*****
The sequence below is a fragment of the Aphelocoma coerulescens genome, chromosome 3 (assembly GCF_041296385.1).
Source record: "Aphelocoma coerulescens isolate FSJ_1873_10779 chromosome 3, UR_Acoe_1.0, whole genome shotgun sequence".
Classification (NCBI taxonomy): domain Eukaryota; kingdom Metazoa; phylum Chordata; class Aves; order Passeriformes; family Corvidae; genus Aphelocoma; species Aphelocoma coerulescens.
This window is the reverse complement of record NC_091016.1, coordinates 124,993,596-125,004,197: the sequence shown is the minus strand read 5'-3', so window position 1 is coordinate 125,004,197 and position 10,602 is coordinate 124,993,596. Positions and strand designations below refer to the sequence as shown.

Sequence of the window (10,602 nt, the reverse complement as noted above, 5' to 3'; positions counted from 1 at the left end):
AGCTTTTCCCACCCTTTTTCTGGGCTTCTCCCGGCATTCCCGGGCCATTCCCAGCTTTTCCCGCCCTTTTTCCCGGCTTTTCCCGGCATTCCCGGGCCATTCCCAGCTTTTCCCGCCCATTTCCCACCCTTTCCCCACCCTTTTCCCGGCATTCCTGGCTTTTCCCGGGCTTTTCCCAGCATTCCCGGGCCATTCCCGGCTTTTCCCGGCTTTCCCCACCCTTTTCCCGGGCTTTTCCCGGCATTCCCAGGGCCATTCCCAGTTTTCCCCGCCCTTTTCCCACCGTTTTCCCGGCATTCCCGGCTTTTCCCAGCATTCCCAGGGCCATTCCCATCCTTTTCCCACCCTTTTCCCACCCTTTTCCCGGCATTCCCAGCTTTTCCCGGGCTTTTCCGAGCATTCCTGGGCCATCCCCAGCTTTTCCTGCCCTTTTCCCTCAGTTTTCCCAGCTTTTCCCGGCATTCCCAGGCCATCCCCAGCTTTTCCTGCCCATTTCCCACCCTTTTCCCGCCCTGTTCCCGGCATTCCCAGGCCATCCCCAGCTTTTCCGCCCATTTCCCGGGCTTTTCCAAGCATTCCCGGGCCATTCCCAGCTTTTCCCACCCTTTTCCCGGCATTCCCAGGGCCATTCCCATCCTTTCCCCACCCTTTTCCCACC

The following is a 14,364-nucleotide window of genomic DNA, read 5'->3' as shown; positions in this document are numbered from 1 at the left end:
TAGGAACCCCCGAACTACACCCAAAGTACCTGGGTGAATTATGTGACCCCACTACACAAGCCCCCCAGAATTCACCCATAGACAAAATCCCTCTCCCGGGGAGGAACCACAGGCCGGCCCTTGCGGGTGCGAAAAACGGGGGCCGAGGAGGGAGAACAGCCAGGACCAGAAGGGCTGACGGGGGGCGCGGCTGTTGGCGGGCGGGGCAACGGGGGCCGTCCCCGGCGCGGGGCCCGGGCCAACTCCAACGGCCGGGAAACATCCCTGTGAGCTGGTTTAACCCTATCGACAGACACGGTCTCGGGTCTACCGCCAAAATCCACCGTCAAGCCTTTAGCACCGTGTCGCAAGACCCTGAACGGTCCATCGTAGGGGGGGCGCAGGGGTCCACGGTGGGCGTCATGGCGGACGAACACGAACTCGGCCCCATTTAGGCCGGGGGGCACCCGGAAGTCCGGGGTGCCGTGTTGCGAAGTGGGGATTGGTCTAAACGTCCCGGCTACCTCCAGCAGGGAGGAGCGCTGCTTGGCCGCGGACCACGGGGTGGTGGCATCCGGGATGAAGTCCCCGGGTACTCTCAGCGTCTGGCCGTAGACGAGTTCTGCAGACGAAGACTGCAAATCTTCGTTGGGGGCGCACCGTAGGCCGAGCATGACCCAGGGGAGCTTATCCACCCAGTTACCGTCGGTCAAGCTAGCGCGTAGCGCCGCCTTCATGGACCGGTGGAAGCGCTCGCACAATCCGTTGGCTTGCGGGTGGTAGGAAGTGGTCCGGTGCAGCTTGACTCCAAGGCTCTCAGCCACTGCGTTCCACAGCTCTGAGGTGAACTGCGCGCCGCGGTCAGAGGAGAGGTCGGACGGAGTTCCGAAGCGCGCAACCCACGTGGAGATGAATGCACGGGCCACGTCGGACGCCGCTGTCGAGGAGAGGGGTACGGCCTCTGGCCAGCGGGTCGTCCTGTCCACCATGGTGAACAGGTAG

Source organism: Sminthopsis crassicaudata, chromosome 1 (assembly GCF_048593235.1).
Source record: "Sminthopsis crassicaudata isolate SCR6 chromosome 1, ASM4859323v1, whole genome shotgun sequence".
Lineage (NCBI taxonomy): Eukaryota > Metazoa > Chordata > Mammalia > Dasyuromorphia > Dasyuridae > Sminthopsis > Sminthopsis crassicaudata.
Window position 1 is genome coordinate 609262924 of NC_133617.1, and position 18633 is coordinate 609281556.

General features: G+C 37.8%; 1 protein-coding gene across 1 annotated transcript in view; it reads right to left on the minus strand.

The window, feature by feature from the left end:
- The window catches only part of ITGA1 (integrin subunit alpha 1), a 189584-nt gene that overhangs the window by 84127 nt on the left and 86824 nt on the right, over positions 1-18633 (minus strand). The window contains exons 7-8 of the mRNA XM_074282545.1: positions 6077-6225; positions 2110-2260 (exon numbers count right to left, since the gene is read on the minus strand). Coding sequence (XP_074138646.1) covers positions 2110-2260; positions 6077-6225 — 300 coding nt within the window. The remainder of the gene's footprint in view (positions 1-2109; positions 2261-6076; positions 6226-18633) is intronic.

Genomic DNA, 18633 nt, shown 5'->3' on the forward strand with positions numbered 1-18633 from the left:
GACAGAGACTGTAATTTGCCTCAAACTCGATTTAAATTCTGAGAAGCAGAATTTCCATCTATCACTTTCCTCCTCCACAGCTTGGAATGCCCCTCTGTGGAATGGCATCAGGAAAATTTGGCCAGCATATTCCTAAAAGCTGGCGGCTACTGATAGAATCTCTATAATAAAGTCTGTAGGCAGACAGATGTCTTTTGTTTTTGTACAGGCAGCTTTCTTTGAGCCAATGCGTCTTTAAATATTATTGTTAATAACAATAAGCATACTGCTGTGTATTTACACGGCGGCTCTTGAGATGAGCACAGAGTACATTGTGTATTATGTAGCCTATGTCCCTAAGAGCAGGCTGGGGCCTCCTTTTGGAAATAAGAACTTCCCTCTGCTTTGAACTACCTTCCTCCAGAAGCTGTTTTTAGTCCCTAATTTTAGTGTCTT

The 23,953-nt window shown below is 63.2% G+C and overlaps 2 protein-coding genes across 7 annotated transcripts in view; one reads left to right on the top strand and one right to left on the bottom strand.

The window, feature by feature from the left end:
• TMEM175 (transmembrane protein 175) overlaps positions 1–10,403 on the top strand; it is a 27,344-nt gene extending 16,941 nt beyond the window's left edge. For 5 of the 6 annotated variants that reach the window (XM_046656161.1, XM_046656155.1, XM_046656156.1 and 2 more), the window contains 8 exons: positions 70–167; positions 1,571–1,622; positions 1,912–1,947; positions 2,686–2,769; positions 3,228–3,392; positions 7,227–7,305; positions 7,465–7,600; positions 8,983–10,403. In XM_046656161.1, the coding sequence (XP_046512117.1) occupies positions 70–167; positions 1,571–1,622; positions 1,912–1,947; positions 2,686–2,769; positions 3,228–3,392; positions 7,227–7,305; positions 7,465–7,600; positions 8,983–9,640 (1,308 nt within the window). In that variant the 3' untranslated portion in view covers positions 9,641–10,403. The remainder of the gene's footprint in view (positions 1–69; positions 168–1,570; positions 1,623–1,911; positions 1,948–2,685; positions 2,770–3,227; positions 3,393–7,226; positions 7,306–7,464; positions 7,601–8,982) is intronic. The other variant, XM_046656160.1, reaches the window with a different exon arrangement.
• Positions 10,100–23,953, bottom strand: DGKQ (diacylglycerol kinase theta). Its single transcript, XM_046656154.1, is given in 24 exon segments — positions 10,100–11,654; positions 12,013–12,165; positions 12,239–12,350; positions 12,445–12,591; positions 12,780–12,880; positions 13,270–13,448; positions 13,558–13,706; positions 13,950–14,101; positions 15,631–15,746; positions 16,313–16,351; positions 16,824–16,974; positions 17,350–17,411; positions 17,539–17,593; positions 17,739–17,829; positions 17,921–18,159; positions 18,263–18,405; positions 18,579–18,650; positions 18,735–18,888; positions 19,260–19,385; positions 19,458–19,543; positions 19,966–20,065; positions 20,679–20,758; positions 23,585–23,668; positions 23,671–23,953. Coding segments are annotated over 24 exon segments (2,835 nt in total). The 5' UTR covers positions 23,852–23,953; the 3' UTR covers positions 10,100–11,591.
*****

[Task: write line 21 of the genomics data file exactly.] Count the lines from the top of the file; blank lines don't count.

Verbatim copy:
• Positions 10,100–23,953, bottom strand: DGKQ (diacylglycerol kinase theta). Its single transcript, XM_046656154.1, is given in 24 exon segments — positions 10,100–11,654; positions 12,013–12,165; positions 12,239–12,350; positions 12,445–12,591; positions 12,780–12,880; positions 13,270–13,448; positions 13,558–13,706; positions 13,950–14,101; positions 15,631–15,746; positions 16,313–16,351; positions 16,824–16,974; positions 17,350–17,411; positions 17,539–17,593; positions 17,739–17,829; positions 17,921–18,159; positions 18,263–18,405; positions 18,579–18,650; positions 18,735–18,888; positions 19,260–19,385; positions 19,458–19,543; positions 19,966–20,065; positions 20,679–20,758; positions 23,585–23,668; positions 23,671–23,953. Coding segments are annotated over 24 exon segments (2,835 nt in total). The 5' UTR covers positions 23,852–23,953; the 3' UTR covers positions 10,100–11,591.